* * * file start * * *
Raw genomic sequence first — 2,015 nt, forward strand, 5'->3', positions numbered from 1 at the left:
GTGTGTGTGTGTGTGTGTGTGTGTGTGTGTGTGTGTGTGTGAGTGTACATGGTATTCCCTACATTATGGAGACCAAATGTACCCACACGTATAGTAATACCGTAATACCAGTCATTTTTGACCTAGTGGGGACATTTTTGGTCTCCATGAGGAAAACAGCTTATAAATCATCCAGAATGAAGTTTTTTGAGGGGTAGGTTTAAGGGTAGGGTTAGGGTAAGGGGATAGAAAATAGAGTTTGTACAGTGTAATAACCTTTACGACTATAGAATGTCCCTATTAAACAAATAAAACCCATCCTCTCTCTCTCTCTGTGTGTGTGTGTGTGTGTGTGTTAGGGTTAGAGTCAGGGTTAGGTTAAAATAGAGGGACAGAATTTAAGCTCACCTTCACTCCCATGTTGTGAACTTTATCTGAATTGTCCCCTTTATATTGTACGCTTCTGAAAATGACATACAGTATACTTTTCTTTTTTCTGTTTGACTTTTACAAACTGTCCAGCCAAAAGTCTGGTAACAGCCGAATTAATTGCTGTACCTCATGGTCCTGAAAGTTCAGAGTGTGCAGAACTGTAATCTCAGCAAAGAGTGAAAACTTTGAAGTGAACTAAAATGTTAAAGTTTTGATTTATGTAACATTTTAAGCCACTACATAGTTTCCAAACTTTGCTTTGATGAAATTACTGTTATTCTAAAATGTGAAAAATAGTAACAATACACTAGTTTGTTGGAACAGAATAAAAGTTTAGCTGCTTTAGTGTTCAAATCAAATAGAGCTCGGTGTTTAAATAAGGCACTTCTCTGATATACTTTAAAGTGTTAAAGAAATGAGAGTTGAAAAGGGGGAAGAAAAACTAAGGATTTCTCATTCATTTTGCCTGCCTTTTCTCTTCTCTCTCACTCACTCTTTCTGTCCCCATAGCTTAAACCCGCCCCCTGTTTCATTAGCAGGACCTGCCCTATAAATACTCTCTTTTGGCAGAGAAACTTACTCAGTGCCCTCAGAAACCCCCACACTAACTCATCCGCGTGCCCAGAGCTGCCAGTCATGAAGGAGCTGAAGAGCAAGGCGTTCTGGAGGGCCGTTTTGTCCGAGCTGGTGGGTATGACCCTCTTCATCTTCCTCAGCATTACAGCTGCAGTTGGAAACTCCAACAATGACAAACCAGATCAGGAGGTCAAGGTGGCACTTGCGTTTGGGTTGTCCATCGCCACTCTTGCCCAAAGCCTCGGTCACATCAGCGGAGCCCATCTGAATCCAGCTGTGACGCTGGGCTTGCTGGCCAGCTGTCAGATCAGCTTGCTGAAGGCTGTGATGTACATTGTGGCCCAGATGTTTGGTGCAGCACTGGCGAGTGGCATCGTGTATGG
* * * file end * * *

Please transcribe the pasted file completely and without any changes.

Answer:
Raw genomic sequence first — 2,015 nt, forward strand, 5'->3', positions numbered from 1 at the left:
GTGTGTGTGTGTGTGTGTGTGTGTGTGTGTGTGTGTGTGTGAGTGTACATGGTATTCCCTACATTATGGAGACCAAATGTACCCACACGTATAGTAATACCGTAATACCAGTCATTTTTGACCTAGTGGGGACATTTTTGGTCTCCATGAGGAAAACAGCTTATAAATCATCCAGAATGAAGTTTTTTGAGGGGTAGGTTTAAGGGTAGGGTTAGGGTAAGGGGATAGAAAATAGAGTTTGTACAGTGTAATAACCTTTACGACTATAGAATGTCCCTATTAAACAAATAAAACCCATCCTCTCTCTCTCTCTGTGTGTGTGTGTGTGTGTGTGTTAGGGTTAGAGTCAGGGTTAGGTTAAAATAGAGGGACAGAATTTAAGCTCACCTTCACTCCCATGTTGTGAACTTTATCTGAATTGTCCCCTTTATATTGTACGCTTCTGAAAATGACATACAGTATACTTTTCTTTTTTCTGTTTGACTTTTACAAACTGTCCAGCCAAAAGTCTGGTAACAGCCGAATTAATTGCTGTACCTCATGGTCCTGAAAGTTCAGAGTGTGCAGAACTGTAATCTCAGCAAAGAGTGAAAACTTTGAAGTGAACTAAAATGTTAAAGTTTTGATTTATGTAACATTTTAAGCCACTACATAGTTTCCAAACTTTGCTTTGATGAAATTACTGTTATTCTAAAATGTGAAAAATAGTAACAATACACTAGTTTGTTGGAACAGAATAAAAGTTTAGCTGCTTTAGTGTTCAAATCAAATAGAGCTCGGTGTTTAAATAAGGCACTTCTCTGATATACTTTAAAGTGTTAAAGAAATGAGAGTTGAAAAGGGGGAAGAAAAACTAAGGATTTCTCATTCATTTTGCCTGCCTTTTCTCTTCTCTCTCACTCACTCTTTCTGTCCCCATAGCTTAAACCCGCCCCCTGTTTCATTAGCAGGACCTGCCCTATAAATACTCTCTTTTGGCAGAGAAACTTACTCAGTGCCCTCAGAAACCCCCACACTAACTCATCCGCGTGCCCAGAGCTGCCAGTCATGAAGGAGCTGAAGAGCAAGGCGTTCTGGAGGGCCGTTTTGTCCGAGCTGGTGGGTATGACCCTCTTCATCTTCCTCAGCATTACAGCTGCAGTTGGAAACTCCAACAATGACAAACCAGATCAGGAGGTCAAGGTGGCACTTGCGTTTGGGTTGTCCATCGCCACTCTTGCCCAAAGCCTCGGTCACATCAGCGGAGCCCATCTGAATCCAGCTGTGACGCTGGGCTTGCTGGCCAGCTGTCAGATCAGCTTGCTGAAGGCTGTGATGTACATTGTGGCCCAGATGTTTGGTGCAGCACTGGCGAGTGGCATCGTGTATGG